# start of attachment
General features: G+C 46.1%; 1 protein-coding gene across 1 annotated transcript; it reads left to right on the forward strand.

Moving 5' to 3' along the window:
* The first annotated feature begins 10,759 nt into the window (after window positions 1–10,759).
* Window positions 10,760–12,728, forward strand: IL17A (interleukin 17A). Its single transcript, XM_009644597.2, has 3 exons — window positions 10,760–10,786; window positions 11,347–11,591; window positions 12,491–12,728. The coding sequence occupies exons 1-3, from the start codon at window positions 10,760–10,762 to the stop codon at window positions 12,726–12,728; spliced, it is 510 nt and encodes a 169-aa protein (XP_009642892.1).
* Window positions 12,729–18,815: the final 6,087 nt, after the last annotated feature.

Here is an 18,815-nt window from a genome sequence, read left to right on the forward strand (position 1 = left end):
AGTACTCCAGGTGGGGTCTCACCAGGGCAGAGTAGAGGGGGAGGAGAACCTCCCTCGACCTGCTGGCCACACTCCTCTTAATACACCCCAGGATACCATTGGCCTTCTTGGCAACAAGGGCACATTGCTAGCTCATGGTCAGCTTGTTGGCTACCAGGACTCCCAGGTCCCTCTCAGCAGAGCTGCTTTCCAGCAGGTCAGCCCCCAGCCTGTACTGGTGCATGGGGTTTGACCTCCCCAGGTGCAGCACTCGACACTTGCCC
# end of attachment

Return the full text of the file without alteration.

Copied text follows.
General features: G+C 46.1%; 1 protein-coding gene across 1 annotated transcript; it reads left to right on the forward strand.

Moving 5' to 3' along the window:
* The first annotated feature begins 10,759 nt into the window (after window positions 1–10,759).
* Window positions 10,760–12,728, forward strand: IL17A (interleukin 17A). Its single transcript, XM_009644597.2, has 3 exons — window positions 10,760–10,786; window positions 11,347–11,591; window positions 12,491–12,728. The coding sequence occupies exons 1-3, from the start codon at window positions 10,760–10,762 to the stop codon at window positions 12,726–12,728; spliced, it is 510 nt and encodes a 169-aa protein (XP_009642892.1).
* Window positions 12,729–18,815: the final 6,087 nt, after the last annotated feature.

Here is an 18,815-nt window from a genome sequence, read left to right on the forward strand (position 1 = left end):
AGTACTCCAGGTGGGGTCTCACCAGGGCAGAGTAGAGGGGGAGGAGAACCTCCCTCGACCTGCTGGCCACACTCCTCTTAATACACCCCAGGATACCATTGGCCTTCTTGGCAACAAGGGCACATTGCTAGCTCATGGTCAGCTTGTTGGCTACCAGGACTCCCAGGTCCCTCTCAGCAGAGCTGCTTTCCAGCAGGTCAGCCCCCAGCCTGTACTGGTGCATGGGGTTTGACCTCCCCAGGTGCAGCACTCGACACTTGCCC